1887

Abstract

Summary

In marine seismic exploration, the sea surface ghost reflections are recorded simultaneously with the effective wavefiled, because air guns and detectors are located at a few meters below the water. The ghost will modulate the notch frequencies and reduce their energy, especially the useful low frequency information, because the usable seismic bandwidth is normally between the first and second notch. The ghost removal (so-called deghosting) has been a long-standing problem, which is one of important steps for marine seismic data processing. Recently, many broadband seismic methods of deghosting have been improved from seismic acquisition to processing, and have opened a door to extract more geological information from seismic data.

In this paper, we show that the ghost is a 3D propagation operator with the propagation angles (or offsets) changing, and the notch frequency moves to high frequency with the angle increasing by comparing synthetic data sets and field data sets. The RTM deghosting is applied to shallow water streamer data, OBC data, and deep water streamer data, respectively. The results prove that the RTM deghosting can improve the imaging quality. The method could be a potential and practical technology for broadband seismic processing.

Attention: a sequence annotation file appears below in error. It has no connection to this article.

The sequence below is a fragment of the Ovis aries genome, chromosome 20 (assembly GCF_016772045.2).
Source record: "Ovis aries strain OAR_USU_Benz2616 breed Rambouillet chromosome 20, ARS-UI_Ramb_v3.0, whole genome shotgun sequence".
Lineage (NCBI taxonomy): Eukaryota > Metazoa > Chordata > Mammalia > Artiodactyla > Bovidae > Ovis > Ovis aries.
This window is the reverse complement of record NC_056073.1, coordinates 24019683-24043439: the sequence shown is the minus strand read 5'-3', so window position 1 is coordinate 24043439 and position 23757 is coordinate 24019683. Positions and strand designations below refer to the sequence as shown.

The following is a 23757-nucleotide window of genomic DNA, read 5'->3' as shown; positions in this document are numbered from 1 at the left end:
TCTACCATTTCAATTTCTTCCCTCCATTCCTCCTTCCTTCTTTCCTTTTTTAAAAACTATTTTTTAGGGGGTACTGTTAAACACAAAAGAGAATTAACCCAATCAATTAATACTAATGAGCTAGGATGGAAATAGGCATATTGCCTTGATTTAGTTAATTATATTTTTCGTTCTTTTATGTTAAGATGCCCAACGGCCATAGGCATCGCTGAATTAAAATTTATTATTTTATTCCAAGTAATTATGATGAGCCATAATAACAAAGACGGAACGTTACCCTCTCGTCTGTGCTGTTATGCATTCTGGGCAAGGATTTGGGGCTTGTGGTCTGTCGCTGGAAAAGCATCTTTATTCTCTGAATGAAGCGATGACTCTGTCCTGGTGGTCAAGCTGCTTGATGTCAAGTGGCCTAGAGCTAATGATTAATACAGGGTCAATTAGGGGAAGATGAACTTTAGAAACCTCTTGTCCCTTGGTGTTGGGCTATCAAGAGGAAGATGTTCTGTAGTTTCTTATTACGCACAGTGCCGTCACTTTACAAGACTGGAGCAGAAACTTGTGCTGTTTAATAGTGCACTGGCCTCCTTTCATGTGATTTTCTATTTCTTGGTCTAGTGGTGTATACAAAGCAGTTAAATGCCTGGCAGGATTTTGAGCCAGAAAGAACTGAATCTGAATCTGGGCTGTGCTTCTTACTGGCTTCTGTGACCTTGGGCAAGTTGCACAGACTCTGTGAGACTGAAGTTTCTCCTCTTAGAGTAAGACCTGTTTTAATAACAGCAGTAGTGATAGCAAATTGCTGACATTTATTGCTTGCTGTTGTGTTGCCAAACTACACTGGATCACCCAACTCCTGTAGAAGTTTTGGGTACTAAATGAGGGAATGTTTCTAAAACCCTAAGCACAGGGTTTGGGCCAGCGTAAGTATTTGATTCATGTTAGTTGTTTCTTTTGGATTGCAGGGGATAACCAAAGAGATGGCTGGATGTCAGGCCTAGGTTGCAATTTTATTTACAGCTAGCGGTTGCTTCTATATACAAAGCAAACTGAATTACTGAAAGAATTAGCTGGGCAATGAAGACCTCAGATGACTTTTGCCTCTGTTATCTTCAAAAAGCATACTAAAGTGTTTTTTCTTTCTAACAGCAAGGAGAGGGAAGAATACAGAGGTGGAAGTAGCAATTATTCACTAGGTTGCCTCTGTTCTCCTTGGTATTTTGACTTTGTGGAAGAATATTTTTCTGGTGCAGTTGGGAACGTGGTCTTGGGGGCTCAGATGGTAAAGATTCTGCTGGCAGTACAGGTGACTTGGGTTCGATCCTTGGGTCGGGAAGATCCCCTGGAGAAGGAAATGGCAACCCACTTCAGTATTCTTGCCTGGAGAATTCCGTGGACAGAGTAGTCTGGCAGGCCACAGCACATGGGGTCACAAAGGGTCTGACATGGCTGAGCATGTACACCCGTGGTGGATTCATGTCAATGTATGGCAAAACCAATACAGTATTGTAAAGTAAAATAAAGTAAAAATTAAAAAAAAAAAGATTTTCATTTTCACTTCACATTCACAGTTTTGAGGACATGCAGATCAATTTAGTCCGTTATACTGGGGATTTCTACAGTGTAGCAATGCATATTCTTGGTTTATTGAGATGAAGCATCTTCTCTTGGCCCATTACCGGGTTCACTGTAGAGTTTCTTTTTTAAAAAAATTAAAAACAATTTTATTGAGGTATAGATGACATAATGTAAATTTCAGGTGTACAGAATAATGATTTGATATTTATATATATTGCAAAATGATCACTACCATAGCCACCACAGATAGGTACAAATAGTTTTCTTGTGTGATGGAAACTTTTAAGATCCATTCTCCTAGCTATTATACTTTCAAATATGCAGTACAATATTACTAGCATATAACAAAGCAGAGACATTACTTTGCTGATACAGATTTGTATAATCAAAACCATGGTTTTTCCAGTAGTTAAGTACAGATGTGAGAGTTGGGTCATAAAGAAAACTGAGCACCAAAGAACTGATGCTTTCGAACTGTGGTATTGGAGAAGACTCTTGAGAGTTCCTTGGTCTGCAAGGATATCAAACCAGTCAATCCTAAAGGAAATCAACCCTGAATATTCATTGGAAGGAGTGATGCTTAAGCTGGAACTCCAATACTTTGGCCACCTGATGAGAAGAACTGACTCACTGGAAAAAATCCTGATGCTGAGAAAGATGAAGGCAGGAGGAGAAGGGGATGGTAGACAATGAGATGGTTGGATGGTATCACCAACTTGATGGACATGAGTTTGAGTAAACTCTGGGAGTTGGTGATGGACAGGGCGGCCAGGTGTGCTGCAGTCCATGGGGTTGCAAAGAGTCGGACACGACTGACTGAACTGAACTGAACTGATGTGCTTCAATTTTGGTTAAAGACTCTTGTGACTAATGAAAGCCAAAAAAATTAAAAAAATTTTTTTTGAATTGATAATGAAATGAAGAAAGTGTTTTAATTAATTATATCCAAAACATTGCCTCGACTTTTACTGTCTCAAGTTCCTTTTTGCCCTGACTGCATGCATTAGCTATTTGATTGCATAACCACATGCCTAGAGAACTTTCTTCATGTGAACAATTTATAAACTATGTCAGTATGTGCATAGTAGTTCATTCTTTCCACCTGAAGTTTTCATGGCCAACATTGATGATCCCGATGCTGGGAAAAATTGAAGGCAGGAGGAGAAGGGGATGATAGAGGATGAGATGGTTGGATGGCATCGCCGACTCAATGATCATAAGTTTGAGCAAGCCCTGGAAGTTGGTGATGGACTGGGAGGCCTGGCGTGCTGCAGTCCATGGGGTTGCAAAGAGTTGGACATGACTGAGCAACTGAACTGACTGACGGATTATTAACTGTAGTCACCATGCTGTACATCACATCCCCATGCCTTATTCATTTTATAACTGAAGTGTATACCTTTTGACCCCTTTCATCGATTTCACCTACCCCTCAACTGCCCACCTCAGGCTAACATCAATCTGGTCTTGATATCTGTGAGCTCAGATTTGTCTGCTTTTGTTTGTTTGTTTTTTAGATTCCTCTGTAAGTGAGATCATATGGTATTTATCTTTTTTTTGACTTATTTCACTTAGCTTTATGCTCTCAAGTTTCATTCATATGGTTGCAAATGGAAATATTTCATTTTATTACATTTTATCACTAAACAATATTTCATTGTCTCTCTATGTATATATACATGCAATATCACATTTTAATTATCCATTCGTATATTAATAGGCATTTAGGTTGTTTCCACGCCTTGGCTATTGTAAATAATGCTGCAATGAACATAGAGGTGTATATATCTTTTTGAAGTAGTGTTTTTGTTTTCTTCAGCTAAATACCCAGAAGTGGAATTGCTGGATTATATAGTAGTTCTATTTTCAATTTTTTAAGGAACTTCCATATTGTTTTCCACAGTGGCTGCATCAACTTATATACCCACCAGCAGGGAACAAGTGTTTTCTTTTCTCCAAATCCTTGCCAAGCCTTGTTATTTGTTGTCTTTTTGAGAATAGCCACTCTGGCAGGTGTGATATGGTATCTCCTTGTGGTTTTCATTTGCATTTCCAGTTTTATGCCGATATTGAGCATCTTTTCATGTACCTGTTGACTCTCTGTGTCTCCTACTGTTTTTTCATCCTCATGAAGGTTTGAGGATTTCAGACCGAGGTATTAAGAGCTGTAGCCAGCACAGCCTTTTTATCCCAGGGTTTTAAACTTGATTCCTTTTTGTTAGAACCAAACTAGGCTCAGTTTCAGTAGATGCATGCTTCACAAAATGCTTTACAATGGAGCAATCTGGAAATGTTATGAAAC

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/content/papers/10.3997/2214-4609.201701397
2017-06-12
2020-08-06
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References

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